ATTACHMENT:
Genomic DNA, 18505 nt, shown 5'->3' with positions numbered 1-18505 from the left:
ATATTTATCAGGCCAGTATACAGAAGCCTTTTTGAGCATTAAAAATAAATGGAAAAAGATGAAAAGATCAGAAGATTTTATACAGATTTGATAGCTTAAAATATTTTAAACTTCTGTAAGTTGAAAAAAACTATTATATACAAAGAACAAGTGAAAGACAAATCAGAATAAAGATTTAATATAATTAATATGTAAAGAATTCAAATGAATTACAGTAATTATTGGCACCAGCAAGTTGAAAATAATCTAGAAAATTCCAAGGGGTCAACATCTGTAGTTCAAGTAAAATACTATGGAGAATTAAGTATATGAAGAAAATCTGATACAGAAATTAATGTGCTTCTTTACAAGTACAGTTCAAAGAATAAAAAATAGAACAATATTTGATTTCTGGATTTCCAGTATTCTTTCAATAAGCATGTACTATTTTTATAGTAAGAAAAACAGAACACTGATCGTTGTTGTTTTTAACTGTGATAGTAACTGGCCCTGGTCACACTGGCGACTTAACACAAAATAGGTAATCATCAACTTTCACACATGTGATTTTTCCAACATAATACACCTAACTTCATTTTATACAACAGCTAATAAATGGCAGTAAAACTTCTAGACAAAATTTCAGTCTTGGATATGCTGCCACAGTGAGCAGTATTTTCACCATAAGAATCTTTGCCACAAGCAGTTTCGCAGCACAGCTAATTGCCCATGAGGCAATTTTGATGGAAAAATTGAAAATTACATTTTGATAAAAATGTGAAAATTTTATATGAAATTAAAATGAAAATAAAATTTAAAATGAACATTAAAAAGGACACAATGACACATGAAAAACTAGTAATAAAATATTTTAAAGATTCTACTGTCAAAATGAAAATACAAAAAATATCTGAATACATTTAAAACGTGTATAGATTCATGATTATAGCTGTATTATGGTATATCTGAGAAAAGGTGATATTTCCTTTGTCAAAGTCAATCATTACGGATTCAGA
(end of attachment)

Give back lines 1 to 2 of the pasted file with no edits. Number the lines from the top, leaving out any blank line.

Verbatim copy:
Genomic DNA, 18505 nt, shown 5'->3' with positions numbered 1-18505 from the left:
ATATTTATCAGGCCAGTATACAGAAGCCTTTTTGAGCATTAAAAATAAATGGAAAAAGATGAAAAGATCAGAAGATTTTATACAGATTTGATAGCTTAAAATATTTTAAACTTCTGTAAGTTGAAAAAAACTATTATATACAAAGAACAAGTGAAAGACAAATCAGAATAAAGATTTAATATAATTAATATGTAAAGAATTCAAATGAATTACAGTAATTATTGGCACCAGCAAGTTGAAAATAATCTAGAAAATTCCAAGGGGTCAACATCTGTAGTTCAAGTAAAATACTATGGAGAATTAAGTATATGAAGAAAATCTGATACAGAAATTAATGTGCTTCTTTACAAGTACAGTTCAAAGAATAAAAAATAGAACAATATTTGATTTCTGGATTTCCAGTATTCTTTCAATAAGCATGTACTATTTTTATAGTAAGAAAAACAGAACACTGATCGTTGTTGTTTTTAACTGTGATAGTAACTGGCCCTGGTCACACTGGCGACTTAACACAAAATAGGTAATCATCAACTTTCACACATGTGATTTTTCCAACATAATACACCTAACTTCATTTTATACAACAGCTAATAAATGGCAGTAAAACTTCTAGACAAAATTTCAGTCTTGGATATGCTGCCACAGTGAGCAGTATTTTCACCATAAGAATCTTTGCCACAAGCAGTTTCGCAGCACAGCTAATTGCCCATGAGGCAATTTTGATGGAAAAATTGAAAATTACATTTTGATAAAAATGTGAAAATTTTATATGAAATTAAAATGAAAATAAAATTTAAAATGAACATTAAAAAGGACACAATGACACATGAAAAACTAGTAATAAAATATTTTAAAGATTCTACTGTCAAAATGAAAATACAAAAAATATCTGAATACATTTAAAACGTGTATAGATTCATGATTATAGCTGTATTATGGTATATCTGAGAAAAGGTGATATTTCCTTTGTCAAAGTCAATCATTACGGATTCAGA